With Juventus having four days off between Sassuolo and Bayern Munich, I don't know. Pretty much all of the predicted lineups floating around Twitter on Thursday had Juventus playing a pretty full-strength starting lineup and Allegri going with the 4-4-2 he's used most of the last month. We may not like that second part of the equation, but that seems to be what people think will happen. Maybe Allegri will flip the script like he did last weekend against Atalanta and start Roberto Pereyra and the accompanying 4-3-1-2 formation. But when it comes to rest, it seems as though what most think will happen is maybe a change here or there, and that's about it. I mean, if this was a Sunday game and then Juve had the quick turnaround to play Wednesday then I think there would be something. But since Allegri has an extra 48 hours to work with and a squad that is healthy outside of Giorgio Chiellini and Martin Cáceres, there's not much reason to take it easy on anybody in particular despite Bayern being Juve's next opponent.
2. Can Juventus' defense contain Domenico Berardi ... if he plays?
It wouldn't be a Juventus-Sassuolo unless we talked about Berardi in some kind of capacity. And with the way he has been playing the last couple of weeks, he's bound to be a very large talking point when it comes to Juventus' defensive game plan. But entering this meeting with Sassuolo, we're not even sure Berardi will be playing after it has been reported that the 21-year-old Italian has come down with the flu. Let's assume that he's able to play because it helps support my talking point here. In Berardi's last three games, he's got two goals and two assists. It's no surprise that with Berardi playing so well the last three games, Sassuolo have won all three of those. It also makes sense that one of those good showings came against Milan because Berardi always seems to ball out against them. He hasn't posted the same kind of numbers against Juventus, but there's always the chance for him to go crazy against the team that so many of us hopes he is playing for next season. (Count me in as one of those people.)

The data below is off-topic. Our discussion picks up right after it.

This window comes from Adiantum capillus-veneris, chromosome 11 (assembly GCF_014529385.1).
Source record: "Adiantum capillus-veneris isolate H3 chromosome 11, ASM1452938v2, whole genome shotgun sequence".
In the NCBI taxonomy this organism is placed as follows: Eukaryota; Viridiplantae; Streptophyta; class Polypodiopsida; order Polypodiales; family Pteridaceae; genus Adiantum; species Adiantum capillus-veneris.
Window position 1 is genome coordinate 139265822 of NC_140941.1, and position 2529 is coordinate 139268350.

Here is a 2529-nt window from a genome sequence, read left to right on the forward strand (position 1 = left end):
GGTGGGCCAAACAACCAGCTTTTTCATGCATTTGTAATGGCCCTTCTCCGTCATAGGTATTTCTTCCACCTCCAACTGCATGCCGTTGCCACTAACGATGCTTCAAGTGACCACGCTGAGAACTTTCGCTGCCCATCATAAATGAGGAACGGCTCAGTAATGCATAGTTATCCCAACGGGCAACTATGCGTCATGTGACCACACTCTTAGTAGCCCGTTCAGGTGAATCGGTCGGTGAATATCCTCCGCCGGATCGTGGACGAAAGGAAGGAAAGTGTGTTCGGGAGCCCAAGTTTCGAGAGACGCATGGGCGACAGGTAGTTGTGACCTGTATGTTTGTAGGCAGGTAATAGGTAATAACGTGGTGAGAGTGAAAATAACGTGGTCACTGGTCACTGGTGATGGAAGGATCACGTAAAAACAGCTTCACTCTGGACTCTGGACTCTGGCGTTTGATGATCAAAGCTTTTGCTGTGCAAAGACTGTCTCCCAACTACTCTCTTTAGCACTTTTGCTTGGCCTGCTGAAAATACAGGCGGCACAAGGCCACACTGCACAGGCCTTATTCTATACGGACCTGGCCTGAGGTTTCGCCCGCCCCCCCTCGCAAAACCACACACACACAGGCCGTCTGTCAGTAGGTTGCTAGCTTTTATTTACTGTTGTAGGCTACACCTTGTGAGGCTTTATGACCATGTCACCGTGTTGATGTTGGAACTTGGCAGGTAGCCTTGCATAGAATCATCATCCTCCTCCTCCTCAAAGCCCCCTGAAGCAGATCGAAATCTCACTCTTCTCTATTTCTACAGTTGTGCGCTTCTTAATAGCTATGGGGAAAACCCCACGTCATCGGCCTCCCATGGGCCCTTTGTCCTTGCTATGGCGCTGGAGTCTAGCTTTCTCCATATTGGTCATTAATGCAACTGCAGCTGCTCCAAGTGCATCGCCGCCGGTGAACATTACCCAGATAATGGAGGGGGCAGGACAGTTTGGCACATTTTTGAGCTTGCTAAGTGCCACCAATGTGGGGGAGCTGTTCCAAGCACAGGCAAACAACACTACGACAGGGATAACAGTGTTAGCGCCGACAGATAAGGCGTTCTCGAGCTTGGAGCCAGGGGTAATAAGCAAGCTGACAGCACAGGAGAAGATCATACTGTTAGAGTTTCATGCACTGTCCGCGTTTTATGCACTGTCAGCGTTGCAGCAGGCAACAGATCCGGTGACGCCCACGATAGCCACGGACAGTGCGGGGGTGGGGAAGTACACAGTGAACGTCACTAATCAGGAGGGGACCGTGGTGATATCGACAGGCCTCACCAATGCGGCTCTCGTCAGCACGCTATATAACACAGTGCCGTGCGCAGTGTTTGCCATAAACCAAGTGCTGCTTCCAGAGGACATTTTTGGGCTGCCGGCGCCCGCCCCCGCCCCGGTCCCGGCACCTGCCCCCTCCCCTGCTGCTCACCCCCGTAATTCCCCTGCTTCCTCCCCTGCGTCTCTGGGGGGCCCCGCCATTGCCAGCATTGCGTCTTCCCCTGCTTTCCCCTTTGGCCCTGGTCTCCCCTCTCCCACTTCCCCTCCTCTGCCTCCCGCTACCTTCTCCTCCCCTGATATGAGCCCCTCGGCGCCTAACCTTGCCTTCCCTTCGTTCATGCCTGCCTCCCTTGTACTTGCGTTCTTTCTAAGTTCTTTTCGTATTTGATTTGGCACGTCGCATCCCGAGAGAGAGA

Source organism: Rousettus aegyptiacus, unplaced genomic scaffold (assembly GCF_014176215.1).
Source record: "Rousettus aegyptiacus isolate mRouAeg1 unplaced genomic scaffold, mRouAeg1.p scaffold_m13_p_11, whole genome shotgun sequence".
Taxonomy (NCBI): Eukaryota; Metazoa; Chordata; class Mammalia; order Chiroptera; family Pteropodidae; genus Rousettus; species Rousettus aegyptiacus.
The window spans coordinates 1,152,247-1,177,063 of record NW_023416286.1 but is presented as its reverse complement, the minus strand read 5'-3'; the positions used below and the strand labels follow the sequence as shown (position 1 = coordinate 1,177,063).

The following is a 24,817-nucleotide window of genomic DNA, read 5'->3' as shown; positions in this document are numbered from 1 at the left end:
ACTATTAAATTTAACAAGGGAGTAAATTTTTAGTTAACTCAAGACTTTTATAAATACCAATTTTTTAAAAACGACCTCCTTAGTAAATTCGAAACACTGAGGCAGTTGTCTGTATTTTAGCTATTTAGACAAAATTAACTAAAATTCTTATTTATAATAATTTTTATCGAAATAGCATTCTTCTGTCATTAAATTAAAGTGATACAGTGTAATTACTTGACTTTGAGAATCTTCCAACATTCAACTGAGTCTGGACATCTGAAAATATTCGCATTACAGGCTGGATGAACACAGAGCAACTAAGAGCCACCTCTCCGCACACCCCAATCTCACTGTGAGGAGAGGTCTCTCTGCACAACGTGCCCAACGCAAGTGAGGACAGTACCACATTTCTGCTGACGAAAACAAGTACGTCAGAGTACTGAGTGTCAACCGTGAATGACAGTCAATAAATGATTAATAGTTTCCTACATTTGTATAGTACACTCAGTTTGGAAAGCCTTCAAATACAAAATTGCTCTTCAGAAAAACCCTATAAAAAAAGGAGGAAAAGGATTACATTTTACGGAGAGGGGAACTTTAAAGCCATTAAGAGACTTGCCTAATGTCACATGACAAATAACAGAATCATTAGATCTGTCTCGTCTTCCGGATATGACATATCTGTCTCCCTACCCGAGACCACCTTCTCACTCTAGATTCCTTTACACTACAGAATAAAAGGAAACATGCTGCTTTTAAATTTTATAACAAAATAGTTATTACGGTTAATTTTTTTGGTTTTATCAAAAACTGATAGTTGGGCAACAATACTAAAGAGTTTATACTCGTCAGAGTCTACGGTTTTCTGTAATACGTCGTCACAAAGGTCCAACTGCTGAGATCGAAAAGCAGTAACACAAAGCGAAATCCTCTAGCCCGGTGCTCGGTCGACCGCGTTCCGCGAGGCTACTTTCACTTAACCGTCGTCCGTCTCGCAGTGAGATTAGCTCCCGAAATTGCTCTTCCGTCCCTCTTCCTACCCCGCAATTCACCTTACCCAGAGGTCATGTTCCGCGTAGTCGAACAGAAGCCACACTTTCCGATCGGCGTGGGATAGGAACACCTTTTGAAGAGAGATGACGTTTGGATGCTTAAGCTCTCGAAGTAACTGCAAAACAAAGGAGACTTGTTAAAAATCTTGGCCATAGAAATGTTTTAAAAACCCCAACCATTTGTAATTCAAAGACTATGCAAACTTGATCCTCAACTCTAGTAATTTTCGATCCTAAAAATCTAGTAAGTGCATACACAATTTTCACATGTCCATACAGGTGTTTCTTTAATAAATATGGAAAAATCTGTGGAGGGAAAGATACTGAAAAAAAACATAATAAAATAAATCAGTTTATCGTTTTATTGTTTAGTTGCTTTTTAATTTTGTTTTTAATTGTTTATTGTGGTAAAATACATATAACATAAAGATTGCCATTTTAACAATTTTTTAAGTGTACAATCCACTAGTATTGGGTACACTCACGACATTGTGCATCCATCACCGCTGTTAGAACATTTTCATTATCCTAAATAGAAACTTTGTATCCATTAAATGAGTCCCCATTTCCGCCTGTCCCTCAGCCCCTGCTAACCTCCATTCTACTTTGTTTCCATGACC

3. Can Paulo Dybala get back on the scoresheet in Serie A?
We were spoiled at the beginning of the season when it seemed as though Dybala was scoring in every game imaginable. But if Dybala doesn't score a goal against Sassuolo, then it will be five straight Serie A games where he hasn't found the back of the net. That's not a huge slump compared to others we've seen happen this season (like Alvaro Morata, for one), but it's a definitely a sign that his goal-scoring form has cooled off from earlier in the season. I'll just say this right now: I'm not worried about Dybala whatsoever. He's too good not to explode for something like six goals in his next four or five games. Then all of this would be a moot point and I'll be claiming that I'm the guy who turned Dybala's goal-scoring form around.
My starting lineup
Juventus XI (4-3-1-2): Gianluigi Buffon; Stephan Lichtsteiner, Leonardo Bonucci, Andrea Barzagli, Patrice Evra; Sami Khedira, Claudio Marchisio, Paul Pogba; Roberto Pereyra; Paulo Dybala, Mario Mandzukic